The Window is an iPad focused web-app, aiming to provide a social platform to the community of product designers, interior designers, architects, makers, brands and design enthusiasts. The Window enables the community to showcase their works and tell the stories behind, communicate and collaborate.
The Window’s core value relies on the social elements and the metaphor it stands for.
The Metaphor that The Window evokes in a digital platform is a high street. The idea comes fom the fact that e-commerce is missing a point whivh matters for creators; the story.
My primary role in The Window was to be the champion of the Metaphor. Every experience, interaction, feature or functionality must be semantically appropriate to the metaphor, and not break it.
• Product Road Map; taking part in the planning and managing.
• Communication between design team and developer team
• Design and develop concepts for features and functionalities
• Create user flows, wireframes and prototypes
• Guerilla user research
• QA testing
Windowmaker is essentially the content management system of The Window; the place to create, preview, edit and publish content. At this stage, The Window was in a private alpha stage and one of the things most sorely needed was content before going public.
In the old version of windowmaker, besides several functionality and logical ux problems (such as the way that the publish button works etc.), the general paradigm of the whole site was broken. Row of windows was at the top, whereas they are at the bottom on the rest of the site.
The structure of the story screens, as well, didn’t correspond to the structure on a published window; since they sit horizontally.
The editor screen, on the other hand, didn't represent the structure of the published story either; as the elements of the screen are separated, making it complicated for the user to envision the final result. It doesn’t give any clue about the rest of the story screens and where the user stands, thus it fails to reflect the unity of the ‘window’ and the stories inside of it. This caused contextual unawareness, which was evident in the the published windows. Navigation between stories was not intuitive.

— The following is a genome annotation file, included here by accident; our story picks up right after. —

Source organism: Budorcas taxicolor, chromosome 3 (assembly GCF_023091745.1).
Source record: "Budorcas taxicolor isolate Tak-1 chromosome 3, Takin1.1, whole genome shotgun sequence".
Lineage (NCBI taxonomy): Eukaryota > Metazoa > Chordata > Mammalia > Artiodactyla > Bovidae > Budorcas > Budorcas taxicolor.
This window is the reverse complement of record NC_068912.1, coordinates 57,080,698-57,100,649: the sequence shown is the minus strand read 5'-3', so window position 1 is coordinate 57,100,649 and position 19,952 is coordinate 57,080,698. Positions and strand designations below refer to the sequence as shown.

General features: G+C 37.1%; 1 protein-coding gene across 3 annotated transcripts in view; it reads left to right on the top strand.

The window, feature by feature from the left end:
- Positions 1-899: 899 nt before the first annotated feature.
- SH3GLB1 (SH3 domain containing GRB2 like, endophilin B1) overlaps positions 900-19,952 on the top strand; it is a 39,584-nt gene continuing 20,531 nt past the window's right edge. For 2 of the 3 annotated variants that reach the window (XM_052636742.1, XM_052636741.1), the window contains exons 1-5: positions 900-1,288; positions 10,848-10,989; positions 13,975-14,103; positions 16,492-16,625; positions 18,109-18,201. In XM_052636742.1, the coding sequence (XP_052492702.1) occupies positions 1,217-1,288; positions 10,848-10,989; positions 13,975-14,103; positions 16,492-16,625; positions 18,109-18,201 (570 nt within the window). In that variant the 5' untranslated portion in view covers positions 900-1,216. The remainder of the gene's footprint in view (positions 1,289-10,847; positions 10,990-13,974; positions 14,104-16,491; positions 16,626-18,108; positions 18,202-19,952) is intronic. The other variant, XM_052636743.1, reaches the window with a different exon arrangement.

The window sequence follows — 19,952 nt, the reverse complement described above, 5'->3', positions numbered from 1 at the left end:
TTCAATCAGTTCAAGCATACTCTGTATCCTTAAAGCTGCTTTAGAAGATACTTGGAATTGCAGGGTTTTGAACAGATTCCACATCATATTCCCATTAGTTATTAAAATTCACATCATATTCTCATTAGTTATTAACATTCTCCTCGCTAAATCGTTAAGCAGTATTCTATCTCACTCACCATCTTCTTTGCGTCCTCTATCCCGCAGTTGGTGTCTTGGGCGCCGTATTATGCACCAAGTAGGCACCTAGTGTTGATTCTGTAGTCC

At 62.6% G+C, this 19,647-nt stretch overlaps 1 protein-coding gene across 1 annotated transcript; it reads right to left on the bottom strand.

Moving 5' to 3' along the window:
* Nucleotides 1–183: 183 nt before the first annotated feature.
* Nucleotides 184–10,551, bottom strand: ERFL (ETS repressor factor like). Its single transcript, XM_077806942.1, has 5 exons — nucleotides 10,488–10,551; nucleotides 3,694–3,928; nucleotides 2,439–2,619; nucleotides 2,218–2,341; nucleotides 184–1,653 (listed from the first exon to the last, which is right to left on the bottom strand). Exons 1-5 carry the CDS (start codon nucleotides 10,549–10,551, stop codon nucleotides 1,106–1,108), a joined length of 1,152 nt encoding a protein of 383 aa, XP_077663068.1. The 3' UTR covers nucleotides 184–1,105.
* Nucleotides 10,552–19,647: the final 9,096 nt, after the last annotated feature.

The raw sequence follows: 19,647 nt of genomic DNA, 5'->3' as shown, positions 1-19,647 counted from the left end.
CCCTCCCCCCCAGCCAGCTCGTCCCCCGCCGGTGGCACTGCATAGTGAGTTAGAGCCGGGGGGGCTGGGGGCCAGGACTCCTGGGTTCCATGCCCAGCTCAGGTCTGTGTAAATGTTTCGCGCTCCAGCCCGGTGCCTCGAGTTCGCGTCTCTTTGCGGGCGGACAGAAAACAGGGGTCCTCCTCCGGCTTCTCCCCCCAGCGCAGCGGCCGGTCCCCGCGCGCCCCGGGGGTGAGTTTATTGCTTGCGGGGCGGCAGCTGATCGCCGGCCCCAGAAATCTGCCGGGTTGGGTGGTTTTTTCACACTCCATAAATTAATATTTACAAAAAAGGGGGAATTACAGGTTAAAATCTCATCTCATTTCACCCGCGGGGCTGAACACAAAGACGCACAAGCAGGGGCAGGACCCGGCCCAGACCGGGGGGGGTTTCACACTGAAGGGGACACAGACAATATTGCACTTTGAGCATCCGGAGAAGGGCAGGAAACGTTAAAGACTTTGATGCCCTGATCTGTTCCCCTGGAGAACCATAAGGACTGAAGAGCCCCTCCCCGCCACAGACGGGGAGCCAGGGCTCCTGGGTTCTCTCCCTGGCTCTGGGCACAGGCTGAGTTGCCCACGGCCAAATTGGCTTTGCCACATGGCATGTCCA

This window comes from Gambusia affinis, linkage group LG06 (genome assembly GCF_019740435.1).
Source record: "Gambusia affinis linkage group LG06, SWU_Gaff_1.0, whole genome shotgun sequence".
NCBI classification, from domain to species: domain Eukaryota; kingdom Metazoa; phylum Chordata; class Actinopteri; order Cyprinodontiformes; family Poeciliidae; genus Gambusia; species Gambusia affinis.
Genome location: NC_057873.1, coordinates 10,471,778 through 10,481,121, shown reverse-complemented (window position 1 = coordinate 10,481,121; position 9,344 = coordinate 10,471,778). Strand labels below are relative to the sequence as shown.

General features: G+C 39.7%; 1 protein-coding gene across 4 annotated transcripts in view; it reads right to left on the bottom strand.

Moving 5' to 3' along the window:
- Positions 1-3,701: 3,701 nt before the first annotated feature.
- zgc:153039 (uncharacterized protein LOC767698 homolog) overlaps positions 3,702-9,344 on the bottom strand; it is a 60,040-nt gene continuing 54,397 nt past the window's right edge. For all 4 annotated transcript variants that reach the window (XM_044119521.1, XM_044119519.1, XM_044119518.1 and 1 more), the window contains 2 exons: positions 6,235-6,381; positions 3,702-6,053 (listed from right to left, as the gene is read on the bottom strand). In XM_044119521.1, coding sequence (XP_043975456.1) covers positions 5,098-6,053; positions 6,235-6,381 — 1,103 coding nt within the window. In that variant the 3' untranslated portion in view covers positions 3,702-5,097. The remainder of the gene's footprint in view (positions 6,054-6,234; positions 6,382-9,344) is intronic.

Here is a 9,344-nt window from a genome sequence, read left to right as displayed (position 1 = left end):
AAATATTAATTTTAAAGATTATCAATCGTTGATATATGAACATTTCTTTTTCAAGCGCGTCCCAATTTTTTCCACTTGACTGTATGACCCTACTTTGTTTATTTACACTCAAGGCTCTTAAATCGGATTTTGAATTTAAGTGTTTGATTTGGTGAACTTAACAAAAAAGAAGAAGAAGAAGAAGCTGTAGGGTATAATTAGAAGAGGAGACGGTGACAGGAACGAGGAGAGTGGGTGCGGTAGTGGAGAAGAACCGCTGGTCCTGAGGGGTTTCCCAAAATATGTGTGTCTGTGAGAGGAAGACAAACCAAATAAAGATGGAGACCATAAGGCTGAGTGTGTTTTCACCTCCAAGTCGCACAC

So basically, what you see wasn't even close to what you get, all over the old windowmaker.
When redesigning it, the first thing I focussed on was layout. I tried to keep it as consistent as possible with the main structure of the platform in order to prevent confusion, which was shown in user testing to be difficult to grasp. I repositioned the row of windows at the bottom of the screen and sorted story screens and products vertically, the way that they exist on the platform. Separating the window and the intro screens, I used the window as the primary element of the module, and the story screens and products and complimentary elements as thumbnails. I collected the main controls, online/online toggle and delete button, as well as the header, with more common interaction patterns.
Every element on the overview is drag and drop enabled (including details like, if you drop a story screen to the intro positions, the window images updates automatically), and thereby allowing the user full control over the window content.
In the editor mode, I aimed to provide a WYSIWYG experience. Integrating all previously distinguished elements, I replicated the view of a window, story screen or products in the window maker. Additionally, I added the side navigation instead of the pagination, in order to allow the user to navigate within the story easily and give a better understanding of the flow and heighten their contextual awareness. It also contributed with
On the product grid, we needed to use a fixed sized view due to technical obstructions. Apart from that, it shares the same layout as the live grids.
On the product details editor, I reordered the sections of information to appear as they do on the live products. One of the delicate refinements was to adjust the path of focus area via the tab button according to the information order that designers are used to, because of their daily design tasks.